Is certified dental software better?
For those of you who aren’t aware, there is a federal incentive program that awards up to $63,750 per dentist for use of certified electronic health record (EHR) software. In fact, having integral knowledge of this through assisting dental practice clients who are eligible for the program, I have spoken at conferences on the subject and have written numerous pieces about it. The issue some dental practices have with the program though is that it is run by individual state Medicaid and, in order to be eligible, either the individual dentist or practice must average at least 30% Medicaid-eligible encounters for a 90-day period. With that in mind, dentists who are not eligible ask me all the time, “Why should I care about certified dental software if I’m not eligible for the Medicaid based incentive dollars?”
Well, I can tell you with certainty, having personally assisted dental software vendors in preparation for the federal EHR certification process, that I believe that features and functionality required by the federal testing bodies for certification actually make certified dental software better in many areas. Therefore, even if a dental practice is not eligible for the incentive money, it just might be beneficial to look at certified dental EHRs as part of the evaluation process.
It is important to note that when I mention certified dental software, I am talking about dental software vendors that have invested in modifying their own software to meet certification’s stringent standards and not those vendors that choose to partner with and or offer a third-party medical EHR. In fact, for those interested, I wrote an article for DentalSoftwareAdvisor.com as well as participated in a video interview with Advanstar Group Editorial Director Kevin Henry on this “smoke and mirrors” approach to EHR certification. It helps clarify some of the confusion surrounding this.
So what potentially makes a certified dental EHR better than others that haven’t taken the steps to become certified?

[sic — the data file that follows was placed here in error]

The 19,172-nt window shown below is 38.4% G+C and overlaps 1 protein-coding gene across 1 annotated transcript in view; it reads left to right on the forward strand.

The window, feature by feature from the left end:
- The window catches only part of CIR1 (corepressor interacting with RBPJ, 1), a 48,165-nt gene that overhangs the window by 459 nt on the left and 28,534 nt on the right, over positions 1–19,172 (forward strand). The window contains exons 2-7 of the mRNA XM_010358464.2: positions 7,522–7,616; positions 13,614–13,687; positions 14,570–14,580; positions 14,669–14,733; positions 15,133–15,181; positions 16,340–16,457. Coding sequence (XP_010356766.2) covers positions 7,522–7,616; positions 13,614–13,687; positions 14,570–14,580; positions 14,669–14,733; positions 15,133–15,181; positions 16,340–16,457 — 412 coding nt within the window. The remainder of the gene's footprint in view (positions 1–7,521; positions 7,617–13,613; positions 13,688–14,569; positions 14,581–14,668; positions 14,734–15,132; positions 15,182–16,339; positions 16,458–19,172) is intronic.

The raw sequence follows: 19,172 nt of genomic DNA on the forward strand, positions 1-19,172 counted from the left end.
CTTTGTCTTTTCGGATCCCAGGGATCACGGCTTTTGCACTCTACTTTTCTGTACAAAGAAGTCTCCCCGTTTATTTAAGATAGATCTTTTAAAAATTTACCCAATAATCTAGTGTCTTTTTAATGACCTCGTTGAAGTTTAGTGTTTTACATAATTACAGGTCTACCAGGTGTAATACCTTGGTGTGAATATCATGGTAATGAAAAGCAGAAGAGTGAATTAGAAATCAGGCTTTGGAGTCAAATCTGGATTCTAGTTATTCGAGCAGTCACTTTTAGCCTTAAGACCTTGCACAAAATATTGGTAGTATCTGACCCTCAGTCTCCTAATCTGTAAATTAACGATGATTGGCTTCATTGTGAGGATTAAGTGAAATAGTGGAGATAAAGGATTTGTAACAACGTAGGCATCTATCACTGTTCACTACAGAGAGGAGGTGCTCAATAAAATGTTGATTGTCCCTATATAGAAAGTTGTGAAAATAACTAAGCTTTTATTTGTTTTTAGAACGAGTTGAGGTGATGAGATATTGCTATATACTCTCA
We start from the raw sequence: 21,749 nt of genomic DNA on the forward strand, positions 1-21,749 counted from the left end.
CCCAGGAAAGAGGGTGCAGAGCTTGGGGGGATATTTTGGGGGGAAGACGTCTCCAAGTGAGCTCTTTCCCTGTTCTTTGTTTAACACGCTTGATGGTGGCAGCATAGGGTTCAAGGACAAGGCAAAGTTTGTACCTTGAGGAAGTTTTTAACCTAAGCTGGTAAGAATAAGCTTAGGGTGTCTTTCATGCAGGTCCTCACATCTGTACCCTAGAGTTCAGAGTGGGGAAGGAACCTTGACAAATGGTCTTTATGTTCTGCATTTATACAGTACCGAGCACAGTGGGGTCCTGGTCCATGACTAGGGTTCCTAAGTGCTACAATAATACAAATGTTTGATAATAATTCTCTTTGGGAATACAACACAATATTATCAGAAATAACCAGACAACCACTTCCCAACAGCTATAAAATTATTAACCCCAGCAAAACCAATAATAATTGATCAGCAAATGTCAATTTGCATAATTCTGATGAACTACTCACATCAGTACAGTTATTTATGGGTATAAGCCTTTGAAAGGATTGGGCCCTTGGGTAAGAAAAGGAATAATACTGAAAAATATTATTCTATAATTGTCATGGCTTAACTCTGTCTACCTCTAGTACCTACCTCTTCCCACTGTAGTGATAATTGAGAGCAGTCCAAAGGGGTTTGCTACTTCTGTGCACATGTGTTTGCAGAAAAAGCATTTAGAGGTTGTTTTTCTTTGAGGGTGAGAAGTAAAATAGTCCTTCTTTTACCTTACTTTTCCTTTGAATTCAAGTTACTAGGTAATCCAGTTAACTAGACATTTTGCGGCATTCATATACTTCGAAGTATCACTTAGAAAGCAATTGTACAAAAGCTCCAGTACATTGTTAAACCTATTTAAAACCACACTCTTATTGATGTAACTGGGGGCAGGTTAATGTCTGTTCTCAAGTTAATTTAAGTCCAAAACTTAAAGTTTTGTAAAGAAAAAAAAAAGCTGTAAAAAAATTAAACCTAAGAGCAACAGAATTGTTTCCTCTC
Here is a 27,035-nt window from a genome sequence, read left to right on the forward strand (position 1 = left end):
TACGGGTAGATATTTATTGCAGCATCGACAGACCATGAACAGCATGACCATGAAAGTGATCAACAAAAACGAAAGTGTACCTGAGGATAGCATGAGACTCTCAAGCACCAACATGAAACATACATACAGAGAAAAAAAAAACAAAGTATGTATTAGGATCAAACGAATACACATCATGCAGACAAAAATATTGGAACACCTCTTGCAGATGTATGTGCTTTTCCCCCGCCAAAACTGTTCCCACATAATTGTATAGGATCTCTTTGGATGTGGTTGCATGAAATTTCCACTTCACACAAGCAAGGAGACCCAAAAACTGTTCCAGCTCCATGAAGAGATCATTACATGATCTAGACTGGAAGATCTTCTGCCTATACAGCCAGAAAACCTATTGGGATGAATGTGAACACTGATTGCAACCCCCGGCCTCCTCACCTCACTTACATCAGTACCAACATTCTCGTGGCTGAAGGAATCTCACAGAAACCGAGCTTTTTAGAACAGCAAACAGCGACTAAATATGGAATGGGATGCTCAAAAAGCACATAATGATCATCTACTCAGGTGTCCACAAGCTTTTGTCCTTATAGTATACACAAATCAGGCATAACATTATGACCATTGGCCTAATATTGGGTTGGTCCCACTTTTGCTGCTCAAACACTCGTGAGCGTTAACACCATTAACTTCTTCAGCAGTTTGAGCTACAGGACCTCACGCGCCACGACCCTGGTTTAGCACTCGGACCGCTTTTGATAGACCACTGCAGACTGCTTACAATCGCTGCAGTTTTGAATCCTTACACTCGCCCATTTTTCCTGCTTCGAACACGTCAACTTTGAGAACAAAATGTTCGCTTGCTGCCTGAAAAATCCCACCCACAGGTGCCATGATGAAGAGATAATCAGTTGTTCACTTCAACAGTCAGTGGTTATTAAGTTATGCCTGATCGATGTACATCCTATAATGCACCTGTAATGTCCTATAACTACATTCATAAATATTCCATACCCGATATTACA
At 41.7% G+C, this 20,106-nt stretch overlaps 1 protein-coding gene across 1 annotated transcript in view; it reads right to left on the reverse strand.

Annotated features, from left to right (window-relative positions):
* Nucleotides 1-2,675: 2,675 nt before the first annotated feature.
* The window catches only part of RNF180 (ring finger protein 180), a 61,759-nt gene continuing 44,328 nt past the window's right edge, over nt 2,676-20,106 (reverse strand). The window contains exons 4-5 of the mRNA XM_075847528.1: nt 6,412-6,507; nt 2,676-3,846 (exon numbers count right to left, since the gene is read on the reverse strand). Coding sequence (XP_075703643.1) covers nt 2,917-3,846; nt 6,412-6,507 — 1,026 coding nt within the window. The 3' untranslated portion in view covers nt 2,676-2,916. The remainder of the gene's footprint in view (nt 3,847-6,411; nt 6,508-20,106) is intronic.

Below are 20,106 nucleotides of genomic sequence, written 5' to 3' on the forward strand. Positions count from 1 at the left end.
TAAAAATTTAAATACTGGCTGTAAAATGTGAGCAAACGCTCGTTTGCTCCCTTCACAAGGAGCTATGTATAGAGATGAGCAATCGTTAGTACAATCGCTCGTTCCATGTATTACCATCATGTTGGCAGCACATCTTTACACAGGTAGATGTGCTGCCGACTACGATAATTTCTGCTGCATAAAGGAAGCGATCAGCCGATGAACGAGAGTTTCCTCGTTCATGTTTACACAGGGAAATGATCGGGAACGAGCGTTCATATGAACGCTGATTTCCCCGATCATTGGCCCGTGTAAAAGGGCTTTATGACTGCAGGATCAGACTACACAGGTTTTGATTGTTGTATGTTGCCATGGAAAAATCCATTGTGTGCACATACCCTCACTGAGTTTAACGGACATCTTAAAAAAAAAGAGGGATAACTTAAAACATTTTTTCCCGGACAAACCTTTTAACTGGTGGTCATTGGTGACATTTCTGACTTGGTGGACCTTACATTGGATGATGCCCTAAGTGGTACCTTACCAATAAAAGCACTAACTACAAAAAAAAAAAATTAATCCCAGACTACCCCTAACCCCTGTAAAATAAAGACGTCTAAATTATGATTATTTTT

There are numerous feature requirements addressing clinical patient care from a user standpoint, such as electronic prescribing, automated drug-to-drug and drug-to-allergy checking, patient problem lists, problem-based patient education, and incorporation of clinical decision support. These are innovative and necessary features for a next generation EHR, but there are a few vendors that have incorporated these features and others without going through the certification process.
Where the requirements for certification really stand out in terms of preparing a dental EHR for your present and future needs are in the following areas:
Problem or diagnosis based treatments and outcomes
With the projected incorporation of diagnosis coding sets into dental software, those vendors that go through certification will be ahead of the game. In medicine, there has been a movement from insurance companies and accountable care organizations based on outcomes and dentistry is projected to be part of this. The testing bodies require that, in order to pass certification on certain modules, a vendor needs to incorporate a diagnostic database and preparation for its use.
There is no doubt that there is a growth of oral-systemic health and awareness of how a patient’s problems, conditions, treatments, and procedures affect overall care. Therefore, it will be beneficial to share patient records between not only dental providers, but also dental providers and medical providers. There is a national standard that has been developed and, as part of certification, a dental software vendor must show that it can import and export a patient record in that standardized format.
Over the past couple of years, the federal government has approved development of a nationwide trusted network for sending and receiving patient information. For years, individual states and communities had been developing health information networks, but there was never a standard for communicating until now. As part of a vendor’s EHR certification, the vendor must demonstrate that it can send and receive HIPAA-compliant messages using this trusted network from within its software.
There is a requirement to show the certification-testing organization that the dental EHR can structure such elements as problems, diagnoses, medications, allergies, pending tests, procedures, care plans, etc., into a standard structured clinical summary format.
From a usability and patient safety standpoint, requirements are outlined for the vendor to design certain screens and input fields to minimize mistakes and errors that could affect the overall care of the patient.
Security and auditing
Tests for authentication, data encryption, and data integrity are given during the certification process. Included is verification that the vendor software properly creates and manages audit logs and reports reflecting each time a user added, changed, or deleted something within the system.
There are more areas that we could discuss, but the point of this article is to illustrate a few of the critical forward-thinking features that are not necessarily on the radar for most dental software vendors unless they have gone through the federal certification process. Although there continues to be innovative features incorporated into dental software in general, I hope you can see that a dental software vendor that invests the time, resources, and money into the daunting task of getting the official ONC EHR certification might just be a good choice in the long run, regardless of whether you plan on applying for EHR incentive money or not.